Computer hacker, Gary McKinnon, will face no further criminal proceedings over the hacking of US government computers the Director of Public Prosecutions, Keir Starmer QC, said today.
Mr McKinnon, 46, admitted he accessed the government computers but says he was looking for evidence of UFOs.
He could have faced up to 60 years in prison if he was convicted in the US.
In October McKinnon sensationally won his fight against extradition to the United States, as the Home Secretary, Theresa May, ruled that the former computer hacker was not well enough to stand trial overseas.
He was permitted to remain in the UK after medical reports showed he would be very likely to kill himself if extradited.
Mr McKinnon, who had been fighting extradition since 2002, suffers from Asperger's Syndrome.
Both Prime Minister David Cameron, who held talks on the case with President Barack Obama, and his deputy, Nick Clegg, previously condemned plans to send him to the US.
In an October statement, a spokeswoman for the US Department of Justice said: "The United States is disappointed by the UK Home Secretary's decision not to extradite Gary McKinnon, particularly given the past decisions of the UK courts and prior home secretaries that he should face trial in the United States.
"We note that the Home Secretary has described this case as exceptional and thus this decision does not set a precedent for future cases.
"The Home Secretary has acknowledged that Mr McKinnon is accused of serious crimes and that the United Kingdom's Director of Public Prosecutions will now consider whether MrMcKinnon has a case to answer in a UK court."
The decision that the appropriate place for Mr McKinnon to be tried was the US was affirmed in 2009 and subsequently challenged in the High Court, and that challenge failed, Mr Starmer said.
Mr Starmer said: "None of the reasons for the original decision in 2002 that the appropriate place for Mr McKinnon to be tried was the United States have altered.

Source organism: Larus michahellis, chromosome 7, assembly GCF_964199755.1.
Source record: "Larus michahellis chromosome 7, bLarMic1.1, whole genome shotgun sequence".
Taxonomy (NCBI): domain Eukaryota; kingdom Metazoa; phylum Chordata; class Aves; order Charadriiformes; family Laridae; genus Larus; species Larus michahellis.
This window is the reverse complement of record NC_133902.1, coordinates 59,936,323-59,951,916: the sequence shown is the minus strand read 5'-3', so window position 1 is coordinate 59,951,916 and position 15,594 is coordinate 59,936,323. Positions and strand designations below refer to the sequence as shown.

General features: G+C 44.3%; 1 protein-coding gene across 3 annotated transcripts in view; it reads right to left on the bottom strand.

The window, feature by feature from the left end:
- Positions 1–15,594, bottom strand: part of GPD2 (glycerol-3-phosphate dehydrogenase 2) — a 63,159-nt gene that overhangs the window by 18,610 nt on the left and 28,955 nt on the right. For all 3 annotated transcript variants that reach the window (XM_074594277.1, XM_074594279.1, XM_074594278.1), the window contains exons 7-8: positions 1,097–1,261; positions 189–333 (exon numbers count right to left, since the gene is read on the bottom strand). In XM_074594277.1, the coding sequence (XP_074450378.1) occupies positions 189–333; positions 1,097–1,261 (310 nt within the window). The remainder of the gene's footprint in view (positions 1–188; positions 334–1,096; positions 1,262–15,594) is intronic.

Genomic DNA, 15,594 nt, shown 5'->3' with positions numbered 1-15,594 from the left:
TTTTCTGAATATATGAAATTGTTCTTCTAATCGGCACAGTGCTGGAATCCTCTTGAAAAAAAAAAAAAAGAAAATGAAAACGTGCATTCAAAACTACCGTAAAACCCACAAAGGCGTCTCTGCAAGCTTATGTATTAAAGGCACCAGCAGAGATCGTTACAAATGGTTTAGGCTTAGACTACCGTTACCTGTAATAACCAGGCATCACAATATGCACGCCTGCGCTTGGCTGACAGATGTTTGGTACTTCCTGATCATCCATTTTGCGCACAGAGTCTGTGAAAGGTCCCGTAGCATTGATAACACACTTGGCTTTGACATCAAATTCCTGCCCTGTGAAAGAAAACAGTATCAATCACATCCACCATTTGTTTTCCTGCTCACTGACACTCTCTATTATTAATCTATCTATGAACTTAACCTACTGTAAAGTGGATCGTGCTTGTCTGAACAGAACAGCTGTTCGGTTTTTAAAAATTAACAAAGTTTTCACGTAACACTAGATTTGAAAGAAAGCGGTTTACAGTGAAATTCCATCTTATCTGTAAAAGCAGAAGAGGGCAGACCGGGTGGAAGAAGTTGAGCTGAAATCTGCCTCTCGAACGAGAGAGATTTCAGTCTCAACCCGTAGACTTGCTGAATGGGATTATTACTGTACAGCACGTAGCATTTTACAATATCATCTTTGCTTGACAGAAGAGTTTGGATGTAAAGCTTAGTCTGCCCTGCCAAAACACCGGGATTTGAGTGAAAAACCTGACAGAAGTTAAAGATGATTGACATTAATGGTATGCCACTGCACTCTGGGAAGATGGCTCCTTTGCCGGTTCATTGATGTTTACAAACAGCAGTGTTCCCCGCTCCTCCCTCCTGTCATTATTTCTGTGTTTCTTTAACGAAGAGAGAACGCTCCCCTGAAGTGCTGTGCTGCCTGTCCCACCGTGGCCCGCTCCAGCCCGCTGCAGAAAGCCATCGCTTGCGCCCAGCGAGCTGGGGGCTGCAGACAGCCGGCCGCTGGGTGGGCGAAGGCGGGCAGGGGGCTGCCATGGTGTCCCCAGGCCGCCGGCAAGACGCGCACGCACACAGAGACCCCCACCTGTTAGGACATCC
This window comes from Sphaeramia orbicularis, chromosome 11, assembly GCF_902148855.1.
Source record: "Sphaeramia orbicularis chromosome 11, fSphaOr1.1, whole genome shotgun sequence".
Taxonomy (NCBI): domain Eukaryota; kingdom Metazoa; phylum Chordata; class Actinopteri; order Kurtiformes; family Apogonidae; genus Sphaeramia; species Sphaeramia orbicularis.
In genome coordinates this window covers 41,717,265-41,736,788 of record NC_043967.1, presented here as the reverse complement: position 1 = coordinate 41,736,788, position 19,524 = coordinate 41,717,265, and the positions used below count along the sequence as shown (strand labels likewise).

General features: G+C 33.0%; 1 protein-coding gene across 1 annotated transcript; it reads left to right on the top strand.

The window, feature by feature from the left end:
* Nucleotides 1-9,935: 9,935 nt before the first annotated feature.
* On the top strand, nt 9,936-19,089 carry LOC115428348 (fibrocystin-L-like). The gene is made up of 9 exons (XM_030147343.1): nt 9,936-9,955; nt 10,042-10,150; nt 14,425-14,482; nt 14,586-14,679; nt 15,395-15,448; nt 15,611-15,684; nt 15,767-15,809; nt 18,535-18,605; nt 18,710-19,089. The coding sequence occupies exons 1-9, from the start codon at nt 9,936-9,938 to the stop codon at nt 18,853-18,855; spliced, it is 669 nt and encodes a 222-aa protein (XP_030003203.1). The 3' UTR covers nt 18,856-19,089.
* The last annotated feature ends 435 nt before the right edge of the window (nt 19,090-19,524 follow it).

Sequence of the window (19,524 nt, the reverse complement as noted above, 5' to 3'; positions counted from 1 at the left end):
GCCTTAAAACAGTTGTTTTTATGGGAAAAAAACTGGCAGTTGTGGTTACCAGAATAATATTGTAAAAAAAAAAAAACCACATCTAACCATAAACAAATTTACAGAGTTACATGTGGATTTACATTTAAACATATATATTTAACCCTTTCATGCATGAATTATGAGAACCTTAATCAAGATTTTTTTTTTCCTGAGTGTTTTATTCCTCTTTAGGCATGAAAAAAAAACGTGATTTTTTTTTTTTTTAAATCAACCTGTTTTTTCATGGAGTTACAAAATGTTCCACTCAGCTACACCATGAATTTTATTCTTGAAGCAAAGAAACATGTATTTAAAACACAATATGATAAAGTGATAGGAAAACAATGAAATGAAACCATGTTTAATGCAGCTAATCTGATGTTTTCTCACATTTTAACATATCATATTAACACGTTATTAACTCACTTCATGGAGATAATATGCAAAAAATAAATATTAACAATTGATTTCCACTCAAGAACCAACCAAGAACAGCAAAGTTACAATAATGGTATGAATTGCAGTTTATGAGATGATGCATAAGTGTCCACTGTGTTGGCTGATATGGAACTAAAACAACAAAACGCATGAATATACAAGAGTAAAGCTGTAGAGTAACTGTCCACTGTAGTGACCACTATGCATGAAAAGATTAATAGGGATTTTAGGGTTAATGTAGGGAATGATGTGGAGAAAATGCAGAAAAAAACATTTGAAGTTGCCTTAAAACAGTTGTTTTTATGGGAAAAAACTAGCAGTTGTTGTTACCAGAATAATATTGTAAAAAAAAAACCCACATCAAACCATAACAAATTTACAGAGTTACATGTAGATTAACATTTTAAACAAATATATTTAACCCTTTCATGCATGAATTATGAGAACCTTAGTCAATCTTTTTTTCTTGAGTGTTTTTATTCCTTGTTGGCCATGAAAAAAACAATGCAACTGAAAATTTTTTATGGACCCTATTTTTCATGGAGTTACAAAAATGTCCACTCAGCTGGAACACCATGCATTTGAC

"So far as the evidence is concerned, the position in 2012 is the same as it was in 2002.
"Most of the witnesses are in the US, as is nearly all the physical evidence and the bulk of the unused material, some of which is sensitive.
"Accordingly, in November this year, the CPS and the police met senior officials from the US Department of Justice to discuss the possibility of bringing the US witnesses to England and Wales for trial and of transferring all the US material to this jurisdiction to be considered.
"The potential difficulties in bringing a case in England and Wales now should not be underestimated, not least the passage of time, the logistics of transferring sensitive evidence prepared for a court in the US to London for trial, the participation of US government witnesses in the trial and the need fully to comply with the duties of disclosure imposed on the CPS. The prospects of a conviction against Mr McKinnon which reflects the full extent of his alleged criminality are not high.
"After consulting with the Metropolitan Police Service and the CPS and having carefully considered matters, on 4 December this year, US authorities indicated to us that they would be willing to co-operate with a prosecution in England and Wales if that would serve the interest of justice.
"However, they do not consider that making all the US witnesses available for trial in London and transferring all of the US material to this jurisdiction would be in the interests of justice given our representations and the reasons for the decision that the US was the appropriate forum."
He added: "Against this background, the joint CPS/police panel recommended to the assistant commissioner of the Metropolitan Police that he should not commence a new criminal investigation into Mr McKinnon. The assistant commissioner of the Metropolitan Police has accepted that advice."